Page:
A young fighter named Kham must go to Australia to retrieve his stolen elephant. With the help of a Thai-born Australian detective, Kham must take on all comers, including a gang led by an evil woman and her two deadly bodyguards.
Ong Bak 3 picks up where Ong Bak 2 had left off. Tien is captured and almost beaten to death before he is saved and brought back to the Kana Khone villagers. There he is taught meditation ... See full summary »
When the owner of a major elephant camp is murdered, Kham finds himself the number one suspect and on the run from both the police and the deceased's vengeful twin nieces. But luck is on ... See full summary »
During the Japanese invasion of 1937, when a wealthy martial artist is forced to leave his home and work to support his family, he reluctantly agrees to train others in the art of Wing Chun for self-defense.
Booting lives in a small and peaceful village. One day a sacred Buddha statuette called Ong Bak is stolen from the village by an immoral businessman. It soon becomes the task of a voluntary young man, Boonting (Phanom Yeeram), to track down the thief in Bangkok and reclaim the religious treasure. Along the way, Boonting uses his astonishing athleticism and traditional Muay Thai skills to combat his adversaries.Written by
Prior to the film's release in the western world, action hero Steven Seagal was so impressed by it that he planned to release the film through his production company with newly-shot scenes featuring himself as the teacher of Tony Jaa's character. See more »
There is one spot in the film where Ting, Humlae and Muay are eating on a street corner. Before this scene changes, it always freezes for a second, no matter what copy of the film you have or what DVD player you are watching it on. See more »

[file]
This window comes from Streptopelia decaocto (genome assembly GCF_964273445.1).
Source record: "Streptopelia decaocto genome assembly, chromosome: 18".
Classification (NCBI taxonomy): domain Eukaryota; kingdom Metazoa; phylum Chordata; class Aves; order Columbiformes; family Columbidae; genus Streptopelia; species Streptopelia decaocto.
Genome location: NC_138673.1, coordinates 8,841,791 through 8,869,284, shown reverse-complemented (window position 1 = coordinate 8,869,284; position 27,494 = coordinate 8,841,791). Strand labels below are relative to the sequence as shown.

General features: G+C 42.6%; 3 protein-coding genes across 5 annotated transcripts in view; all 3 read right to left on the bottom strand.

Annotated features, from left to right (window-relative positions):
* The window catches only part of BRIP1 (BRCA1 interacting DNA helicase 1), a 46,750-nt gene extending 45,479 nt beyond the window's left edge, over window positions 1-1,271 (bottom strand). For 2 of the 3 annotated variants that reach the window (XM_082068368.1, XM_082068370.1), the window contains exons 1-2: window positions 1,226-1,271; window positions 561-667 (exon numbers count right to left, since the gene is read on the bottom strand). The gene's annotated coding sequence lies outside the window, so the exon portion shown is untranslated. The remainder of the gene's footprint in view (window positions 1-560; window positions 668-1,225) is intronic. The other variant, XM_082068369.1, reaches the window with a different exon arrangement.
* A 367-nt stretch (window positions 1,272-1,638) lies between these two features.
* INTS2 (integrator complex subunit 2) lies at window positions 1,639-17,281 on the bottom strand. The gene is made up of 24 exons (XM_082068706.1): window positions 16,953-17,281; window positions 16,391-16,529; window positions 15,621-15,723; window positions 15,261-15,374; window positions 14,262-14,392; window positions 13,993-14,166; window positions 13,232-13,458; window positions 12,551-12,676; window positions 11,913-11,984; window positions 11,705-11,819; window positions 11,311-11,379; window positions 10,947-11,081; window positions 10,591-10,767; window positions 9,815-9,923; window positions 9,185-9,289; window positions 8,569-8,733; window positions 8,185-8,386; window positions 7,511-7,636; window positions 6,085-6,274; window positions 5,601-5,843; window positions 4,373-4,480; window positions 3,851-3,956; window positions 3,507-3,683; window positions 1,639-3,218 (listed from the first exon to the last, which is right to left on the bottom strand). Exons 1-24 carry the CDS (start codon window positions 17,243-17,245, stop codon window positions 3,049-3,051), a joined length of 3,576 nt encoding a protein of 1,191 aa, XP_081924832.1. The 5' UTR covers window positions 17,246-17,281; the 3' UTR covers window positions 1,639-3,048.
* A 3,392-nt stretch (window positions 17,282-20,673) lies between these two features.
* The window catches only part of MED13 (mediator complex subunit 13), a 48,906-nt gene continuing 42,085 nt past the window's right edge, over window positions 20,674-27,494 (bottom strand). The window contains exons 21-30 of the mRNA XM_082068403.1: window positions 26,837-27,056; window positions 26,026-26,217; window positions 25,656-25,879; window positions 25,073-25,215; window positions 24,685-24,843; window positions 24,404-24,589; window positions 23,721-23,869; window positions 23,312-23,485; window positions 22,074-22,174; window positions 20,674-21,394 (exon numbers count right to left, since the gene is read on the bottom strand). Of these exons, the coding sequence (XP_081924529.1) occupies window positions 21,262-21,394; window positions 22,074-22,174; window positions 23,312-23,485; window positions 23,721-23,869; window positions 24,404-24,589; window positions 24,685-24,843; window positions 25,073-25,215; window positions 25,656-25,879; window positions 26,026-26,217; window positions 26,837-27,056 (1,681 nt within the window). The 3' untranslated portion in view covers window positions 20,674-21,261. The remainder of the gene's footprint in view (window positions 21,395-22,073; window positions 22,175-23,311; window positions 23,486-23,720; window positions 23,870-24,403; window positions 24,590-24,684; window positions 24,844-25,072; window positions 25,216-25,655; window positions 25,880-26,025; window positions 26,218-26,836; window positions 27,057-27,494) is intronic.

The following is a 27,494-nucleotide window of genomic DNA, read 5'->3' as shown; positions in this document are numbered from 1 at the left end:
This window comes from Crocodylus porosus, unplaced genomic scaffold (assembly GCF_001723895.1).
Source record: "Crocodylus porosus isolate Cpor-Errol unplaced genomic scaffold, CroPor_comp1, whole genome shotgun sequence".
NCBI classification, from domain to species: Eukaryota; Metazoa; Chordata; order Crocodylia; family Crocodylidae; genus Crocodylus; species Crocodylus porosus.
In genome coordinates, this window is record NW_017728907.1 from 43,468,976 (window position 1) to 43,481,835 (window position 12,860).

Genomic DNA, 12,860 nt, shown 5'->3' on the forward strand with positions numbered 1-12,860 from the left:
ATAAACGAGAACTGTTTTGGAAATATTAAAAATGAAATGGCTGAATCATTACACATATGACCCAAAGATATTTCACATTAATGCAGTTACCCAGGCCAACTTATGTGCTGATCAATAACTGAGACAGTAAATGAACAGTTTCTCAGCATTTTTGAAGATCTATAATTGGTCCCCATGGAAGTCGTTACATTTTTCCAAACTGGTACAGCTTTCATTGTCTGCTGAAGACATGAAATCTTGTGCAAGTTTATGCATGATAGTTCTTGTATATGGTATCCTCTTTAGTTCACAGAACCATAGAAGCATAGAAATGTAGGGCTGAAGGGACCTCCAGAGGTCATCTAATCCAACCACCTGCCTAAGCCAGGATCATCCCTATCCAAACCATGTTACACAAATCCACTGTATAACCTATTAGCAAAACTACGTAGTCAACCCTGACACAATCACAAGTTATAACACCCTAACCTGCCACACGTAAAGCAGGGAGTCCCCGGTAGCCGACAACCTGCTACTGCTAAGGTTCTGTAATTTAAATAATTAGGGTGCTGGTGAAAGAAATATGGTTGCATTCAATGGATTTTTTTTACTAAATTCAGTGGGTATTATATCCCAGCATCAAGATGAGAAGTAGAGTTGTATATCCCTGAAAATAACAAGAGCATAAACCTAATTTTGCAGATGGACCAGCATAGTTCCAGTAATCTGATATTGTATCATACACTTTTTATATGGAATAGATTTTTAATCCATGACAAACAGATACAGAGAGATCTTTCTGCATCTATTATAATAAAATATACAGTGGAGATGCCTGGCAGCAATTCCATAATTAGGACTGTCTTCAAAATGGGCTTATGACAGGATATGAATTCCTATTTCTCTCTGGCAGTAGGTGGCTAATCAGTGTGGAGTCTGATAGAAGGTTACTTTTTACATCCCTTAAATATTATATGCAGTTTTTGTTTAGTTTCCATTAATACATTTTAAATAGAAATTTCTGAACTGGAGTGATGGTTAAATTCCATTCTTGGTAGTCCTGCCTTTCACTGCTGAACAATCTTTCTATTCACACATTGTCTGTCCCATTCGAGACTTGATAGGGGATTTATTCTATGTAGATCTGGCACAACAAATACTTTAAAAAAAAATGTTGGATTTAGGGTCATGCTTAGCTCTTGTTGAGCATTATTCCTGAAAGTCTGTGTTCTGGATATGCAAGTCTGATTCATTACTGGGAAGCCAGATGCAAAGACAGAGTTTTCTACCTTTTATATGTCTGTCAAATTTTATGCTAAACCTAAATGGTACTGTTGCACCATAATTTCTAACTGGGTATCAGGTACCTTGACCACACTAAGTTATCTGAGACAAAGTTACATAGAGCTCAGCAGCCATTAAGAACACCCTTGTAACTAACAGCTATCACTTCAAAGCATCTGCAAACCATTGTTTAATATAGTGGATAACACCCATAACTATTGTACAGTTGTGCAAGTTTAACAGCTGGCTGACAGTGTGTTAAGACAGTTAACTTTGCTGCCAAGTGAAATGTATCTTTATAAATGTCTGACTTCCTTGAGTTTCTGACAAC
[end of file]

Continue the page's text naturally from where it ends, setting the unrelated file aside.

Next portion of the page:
I have an exam tomorrow.
An exam? You never go to college. Are you screwing the teacher?
See more »
American cut (and possibly all cuts released under Europa) omits 90% of the subplot featuring Muay's older sister, Ngek. The only scene she appears in is when Don causes her to overdose on cocaine. The cuts to this version creates confusion as to why Muay is upset in the scene when George tells her "people die". See more »
The storyline is predictable, but the visual and the fights makes up for it. I understand why people compare the lead actor with Jet Li. They both have that presence on screen, the amazing flexibility and fighting sequences. Outstanding acrobatic movements when running from the bad guys in the street and it was good to see the shots from different angles.
It reminds me of some Jet Li's better fighting sequences before he took to the wires. This is the kind of martial arts film that makes me smile and cheer.
If you like martial arts films, then you'll sure to like this.
155 of 179 people found this review helpful.
Was this review helpful to you?
| Report this